ATTLEBORO - For kids as young as 4-year-old Wade and 3-year-old Hunter, Friday may simply have felt like a fun day off from preschool spent with their family.
Make that their forever family.
On Friday, the boys were officially adopted by Suzanne and Michael Stevens of Attleboro.
The Stevens were among 85 families that finalized adoptions of children from foster care during a statewide National Adoption Day celebration.
For Wade and Hunter, that means little change in their day-to-day lives. They've already spent a good part of their young lives in the Stevens' care.
Wade, whom Suzanne described as "really smart and really funny," will keep on playing with cars and computers, while Hunter, described as "a little love bug" will get to keep watching the sports he loves.
Suzanne and Michael, who are in their mid-40's, were not thinking about adoption when they signed up to become foster parents. Inspired by family friends who are foster parents, the couple realized they had room in their hearts and their home to care for foster children.
After completing training, rigorous background checks and an extensive home study, the Stevens got a call about Wade, their first placement, about two years ago. They believed Wade's stay would be temporary, and that he would be reunited with his birth family, as is frequently the case with foster children.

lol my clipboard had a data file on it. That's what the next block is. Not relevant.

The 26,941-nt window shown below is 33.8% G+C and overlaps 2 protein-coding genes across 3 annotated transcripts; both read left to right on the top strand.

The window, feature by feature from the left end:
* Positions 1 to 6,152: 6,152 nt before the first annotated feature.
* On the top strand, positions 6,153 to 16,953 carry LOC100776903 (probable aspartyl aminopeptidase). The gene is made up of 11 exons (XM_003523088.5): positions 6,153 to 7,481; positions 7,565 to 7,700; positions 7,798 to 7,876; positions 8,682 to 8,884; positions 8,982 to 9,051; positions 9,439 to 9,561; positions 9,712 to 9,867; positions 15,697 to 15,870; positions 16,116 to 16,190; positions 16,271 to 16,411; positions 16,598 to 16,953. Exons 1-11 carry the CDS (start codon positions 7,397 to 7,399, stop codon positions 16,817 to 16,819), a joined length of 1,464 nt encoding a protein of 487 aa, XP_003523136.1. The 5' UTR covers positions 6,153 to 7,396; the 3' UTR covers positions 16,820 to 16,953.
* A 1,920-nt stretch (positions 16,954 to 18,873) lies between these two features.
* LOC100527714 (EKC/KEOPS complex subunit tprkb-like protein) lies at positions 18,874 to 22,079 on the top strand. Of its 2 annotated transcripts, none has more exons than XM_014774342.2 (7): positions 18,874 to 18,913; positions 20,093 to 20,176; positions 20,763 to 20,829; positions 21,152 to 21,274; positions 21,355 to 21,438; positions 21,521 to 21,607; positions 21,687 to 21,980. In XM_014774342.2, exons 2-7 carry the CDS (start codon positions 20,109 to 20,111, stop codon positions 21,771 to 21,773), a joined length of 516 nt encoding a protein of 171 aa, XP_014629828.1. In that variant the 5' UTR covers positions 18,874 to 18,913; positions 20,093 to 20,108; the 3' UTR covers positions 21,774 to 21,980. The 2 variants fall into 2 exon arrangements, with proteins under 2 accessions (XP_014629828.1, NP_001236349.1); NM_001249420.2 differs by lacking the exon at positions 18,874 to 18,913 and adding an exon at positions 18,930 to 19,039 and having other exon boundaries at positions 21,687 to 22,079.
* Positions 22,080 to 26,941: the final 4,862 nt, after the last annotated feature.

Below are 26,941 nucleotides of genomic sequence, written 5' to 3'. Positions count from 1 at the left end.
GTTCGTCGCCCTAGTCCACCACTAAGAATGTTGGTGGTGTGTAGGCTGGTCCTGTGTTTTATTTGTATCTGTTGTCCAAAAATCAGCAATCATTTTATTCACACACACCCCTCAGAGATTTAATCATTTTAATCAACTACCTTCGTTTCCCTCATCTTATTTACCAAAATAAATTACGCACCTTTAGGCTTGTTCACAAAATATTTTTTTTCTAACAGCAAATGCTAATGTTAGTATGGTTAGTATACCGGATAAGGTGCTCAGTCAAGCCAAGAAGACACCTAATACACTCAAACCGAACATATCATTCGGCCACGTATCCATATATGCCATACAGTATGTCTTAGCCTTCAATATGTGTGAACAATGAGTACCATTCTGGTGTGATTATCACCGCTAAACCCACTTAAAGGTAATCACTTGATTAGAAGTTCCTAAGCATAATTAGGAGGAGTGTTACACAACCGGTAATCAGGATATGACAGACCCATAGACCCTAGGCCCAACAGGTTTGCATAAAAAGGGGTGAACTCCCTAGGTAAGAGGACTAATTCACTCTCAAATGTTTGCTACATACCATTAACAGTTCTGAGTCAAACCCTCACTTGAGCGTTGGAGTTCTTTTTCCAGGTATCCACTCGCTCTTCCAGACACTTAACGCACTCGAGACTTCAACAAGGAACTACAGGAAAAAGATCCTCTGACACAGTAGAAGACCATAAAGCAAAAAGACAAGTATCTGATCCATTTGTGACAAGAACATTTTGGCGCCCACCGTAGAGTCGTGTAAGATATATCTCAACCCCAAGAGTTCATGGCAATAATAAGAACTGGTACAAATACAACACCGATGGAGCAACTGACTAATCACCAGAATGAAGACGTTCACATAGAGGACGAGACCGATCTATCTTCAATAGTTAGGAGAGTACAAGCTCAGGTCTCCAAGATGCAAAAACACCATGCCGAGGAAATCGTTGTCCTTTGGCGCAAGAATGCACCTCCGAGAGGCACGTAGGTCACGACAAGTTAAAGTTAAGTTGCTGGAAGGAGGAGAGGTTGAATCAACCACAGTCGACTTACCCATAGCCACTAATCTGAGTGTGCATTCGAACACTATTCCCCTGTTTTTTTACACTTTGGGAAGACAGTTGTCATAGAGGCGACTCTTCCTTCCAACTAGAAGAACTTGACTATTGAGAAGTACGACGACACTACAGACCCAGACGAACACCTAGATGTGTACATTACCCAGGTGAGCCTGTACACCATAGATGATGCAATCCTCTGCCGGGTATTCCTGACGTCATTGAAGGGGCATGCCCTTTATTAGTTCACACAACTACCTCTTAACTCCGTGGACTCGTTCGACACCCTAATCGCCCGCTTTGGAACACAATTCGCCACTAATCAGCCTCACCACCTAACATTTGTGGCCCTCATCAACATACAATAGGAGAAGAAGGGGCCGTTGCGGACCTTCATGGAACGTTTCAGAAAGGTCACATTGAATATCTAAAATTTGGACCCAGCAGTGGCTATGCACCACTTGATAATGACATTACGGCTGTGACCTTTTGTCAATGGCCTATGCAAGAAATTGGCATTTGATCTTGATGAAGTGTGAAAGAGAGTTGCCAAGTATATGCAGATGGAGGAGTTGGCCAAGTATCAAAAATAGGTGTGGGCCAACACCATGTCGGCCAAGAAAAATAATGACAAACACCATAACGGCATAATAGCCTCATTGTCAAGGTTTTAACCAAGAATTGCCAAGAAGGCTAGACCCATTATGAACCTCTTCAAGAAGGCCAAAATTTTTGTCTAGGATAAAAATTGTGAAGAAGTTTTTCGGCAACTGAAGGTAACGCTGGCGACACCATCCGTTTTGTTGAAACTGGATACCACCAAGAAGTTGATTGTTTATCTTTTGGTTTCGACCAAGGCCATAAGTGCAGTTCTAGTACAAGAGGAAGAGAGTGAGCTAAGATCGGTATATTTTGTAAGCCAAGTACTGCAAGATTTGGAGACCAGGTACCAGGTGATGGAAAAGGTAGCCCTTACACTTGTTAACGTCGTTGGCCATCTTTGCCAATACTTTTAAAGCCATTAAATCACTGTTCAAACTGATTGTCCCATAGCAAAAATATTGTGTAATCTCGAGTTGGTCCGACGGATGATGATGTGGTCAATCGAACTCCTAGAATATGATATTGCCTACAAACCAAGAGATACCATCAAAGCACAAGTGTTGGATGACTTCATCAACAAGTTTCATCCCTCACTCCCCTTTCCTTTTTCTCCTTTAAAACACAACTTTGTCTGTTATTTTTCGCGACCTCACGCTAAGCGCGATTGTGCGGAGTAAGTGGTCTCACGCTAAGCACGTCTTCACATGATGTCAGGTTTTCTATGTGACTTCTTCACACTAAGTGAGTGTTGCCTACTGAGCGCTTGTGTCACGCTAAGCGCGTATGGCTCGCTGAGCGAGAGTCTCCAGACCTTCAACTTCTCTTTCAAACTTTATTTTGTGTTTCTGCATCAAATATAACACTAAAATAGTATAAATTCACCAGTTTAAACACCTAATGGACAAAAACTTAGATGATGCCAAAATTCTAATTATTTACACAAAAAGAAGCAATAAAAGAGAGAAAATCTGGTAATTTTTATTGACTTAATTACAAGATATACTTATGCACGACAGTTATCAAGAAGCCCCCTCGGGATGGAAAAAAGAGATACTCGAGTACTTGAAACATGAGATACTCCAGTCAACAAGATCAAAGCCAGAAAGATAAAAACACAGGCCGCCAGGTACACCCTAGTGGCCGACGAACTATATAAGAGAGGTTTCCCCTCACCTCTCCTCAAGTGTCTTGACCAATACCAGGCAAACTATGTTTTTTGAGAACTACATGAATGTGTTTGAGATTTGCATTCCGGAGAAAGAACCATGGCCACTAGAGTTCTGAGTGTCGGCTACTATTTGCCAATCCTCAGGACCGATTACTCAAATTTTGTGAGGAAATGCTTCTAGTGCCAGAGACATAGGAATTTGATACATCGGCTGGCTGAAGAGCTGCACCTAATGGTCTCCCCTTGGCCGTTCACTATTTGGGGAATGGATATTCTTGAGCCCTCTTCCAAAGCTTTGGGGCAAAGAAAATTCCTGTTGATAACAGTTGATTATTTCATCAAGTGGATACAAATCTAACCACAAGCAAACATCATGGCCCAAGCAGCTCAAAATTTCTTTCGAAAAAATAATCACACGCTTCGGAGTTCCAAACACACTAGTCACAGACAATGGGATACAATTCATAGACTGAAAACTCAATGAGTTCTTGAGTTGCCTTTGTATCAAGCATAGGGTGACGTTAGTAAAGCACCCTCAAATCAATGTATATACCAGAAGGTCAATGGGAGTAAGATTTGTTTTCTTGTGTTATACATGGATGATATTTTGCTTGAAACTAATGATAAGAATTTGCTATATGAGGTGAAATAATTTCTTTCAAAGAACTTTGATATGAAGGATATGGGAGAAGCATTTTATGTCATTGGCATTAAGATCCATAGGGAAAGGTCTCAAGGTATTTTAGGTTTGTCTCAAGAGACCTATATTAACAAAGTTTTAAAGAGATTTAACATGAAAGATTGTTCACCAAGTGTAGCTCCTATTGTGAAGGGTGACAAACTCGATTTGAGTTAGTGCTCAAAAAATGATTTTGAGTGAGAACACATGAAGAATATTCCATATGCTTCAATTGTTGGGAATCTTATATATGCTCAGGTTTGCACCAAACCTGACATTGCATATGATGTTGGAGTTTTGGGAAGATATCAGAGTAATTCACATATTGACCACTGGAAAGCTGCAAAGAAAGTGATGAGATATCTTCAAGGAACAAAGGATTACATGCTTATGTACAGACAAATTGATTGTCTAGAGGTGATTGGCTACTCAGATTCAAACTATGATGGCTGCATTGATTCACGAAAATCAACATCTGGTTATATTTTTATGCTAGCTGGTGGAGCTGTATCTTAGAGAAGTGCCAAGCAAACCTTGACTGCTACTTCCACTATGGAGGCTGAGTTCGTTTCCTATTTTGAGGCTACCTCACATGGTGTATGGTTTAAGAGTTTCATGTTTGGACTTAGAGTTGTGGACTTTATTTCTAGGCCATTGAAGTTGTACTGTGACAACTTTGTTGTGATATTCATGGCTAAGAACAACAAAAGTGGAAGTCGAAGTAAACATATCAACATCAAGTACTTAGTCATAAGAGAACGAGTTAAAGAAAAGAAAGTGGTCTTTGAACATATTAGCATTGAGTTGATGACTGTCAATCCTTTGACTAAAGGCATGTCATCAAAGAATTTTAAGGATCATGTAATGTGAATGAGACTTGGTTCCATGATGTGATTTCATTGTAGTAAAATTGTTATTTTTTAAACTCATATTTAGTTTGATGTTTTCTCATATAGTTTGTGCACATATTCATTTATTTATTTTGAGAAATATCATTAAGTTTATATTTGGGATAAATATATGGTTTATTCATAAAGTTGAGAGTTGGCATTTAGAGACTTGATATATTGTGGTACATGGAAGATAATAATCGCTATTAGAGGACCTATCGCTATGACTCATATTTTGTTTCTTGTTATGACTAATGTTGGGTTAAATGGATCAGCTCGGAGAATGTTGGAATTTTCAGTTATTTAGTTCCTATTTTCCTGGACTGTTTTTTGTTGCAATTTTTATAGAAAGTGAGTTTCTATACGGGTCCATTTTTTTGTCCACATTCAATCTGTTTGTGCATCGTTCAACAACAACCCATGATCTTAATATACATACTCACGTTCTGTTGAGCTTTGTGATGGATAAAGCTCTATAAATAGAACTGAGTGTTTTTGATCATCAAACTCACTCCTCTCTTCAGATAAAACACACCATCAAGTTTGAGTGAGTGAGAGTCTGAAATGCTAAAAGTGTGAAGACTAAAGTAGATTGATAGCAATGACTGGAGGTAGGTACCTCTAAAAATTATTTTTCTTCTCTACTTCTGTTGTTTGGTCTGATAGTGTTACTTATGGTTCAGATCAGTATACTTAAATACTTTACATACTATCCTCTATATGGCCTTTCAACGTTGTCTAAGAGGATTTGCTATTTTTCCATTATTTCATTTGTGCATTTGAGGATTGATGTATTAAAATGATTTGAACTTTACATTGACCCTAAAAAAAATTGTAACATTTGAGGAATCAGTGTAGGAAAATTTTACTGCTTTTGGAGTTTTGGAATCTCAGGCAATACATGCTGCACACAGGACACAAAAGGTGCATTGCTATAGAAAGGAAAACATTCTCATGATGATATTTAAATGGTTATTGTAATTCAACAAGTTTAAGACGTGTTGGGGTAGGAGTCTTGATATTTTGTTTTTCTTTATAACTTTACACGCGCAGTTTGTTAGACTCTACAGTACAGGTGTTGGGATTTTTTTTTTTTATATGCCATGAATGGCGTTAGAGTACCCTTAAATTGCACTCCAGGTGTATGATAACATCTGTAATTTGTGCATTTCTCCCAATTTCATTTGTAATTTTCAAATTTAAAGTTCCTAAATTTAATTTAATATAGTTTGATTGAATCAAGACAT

When a reunification attempt failed for Wade's brother Hunter, the Stevens agreed to take him into their home, as well. A social worker then asked the Stevens if they would consider adopting the boys.
"There was nothing to talk about. We didn't want another family to adopt them. If they couldn't go home, we wanted them home with us," Suzanne said.
The state's 12th annual National Adoption Day festivities were held at five courthouses across the state.
Kids adopted in the ceremonies held at courthouses in Boston, Brockton, Worcester, Springfield and Hadley ranged in age from infants to 16 years old.
The event was organized by Massachusetts Adoption Resource Exchange, the state Department of Children and Families, the state's juvenile and probate courts and local adoption agencies.
While the ceremony means that 108 children have found permanent homes, there are still more than 7,000 children living in foster care in Massachusetts, alone. Most will return to their parents, but more than 800 children in the state are waiting for permanent homes.
One of the reasons that Suzanne Stevens shared her family's story was to encourage others to consider becoming foster parents.
"There are so many American kids out there who need families. They just need someplace safe to be," she said.
To learn more about adoption from foster care, visit www.mareinc.org, or call 617-54-ADOPT. For more information about becoming a foster parent, visit the state Department of Children and Families website at www.mass.gov/dcf or call 1-800-KIDS-508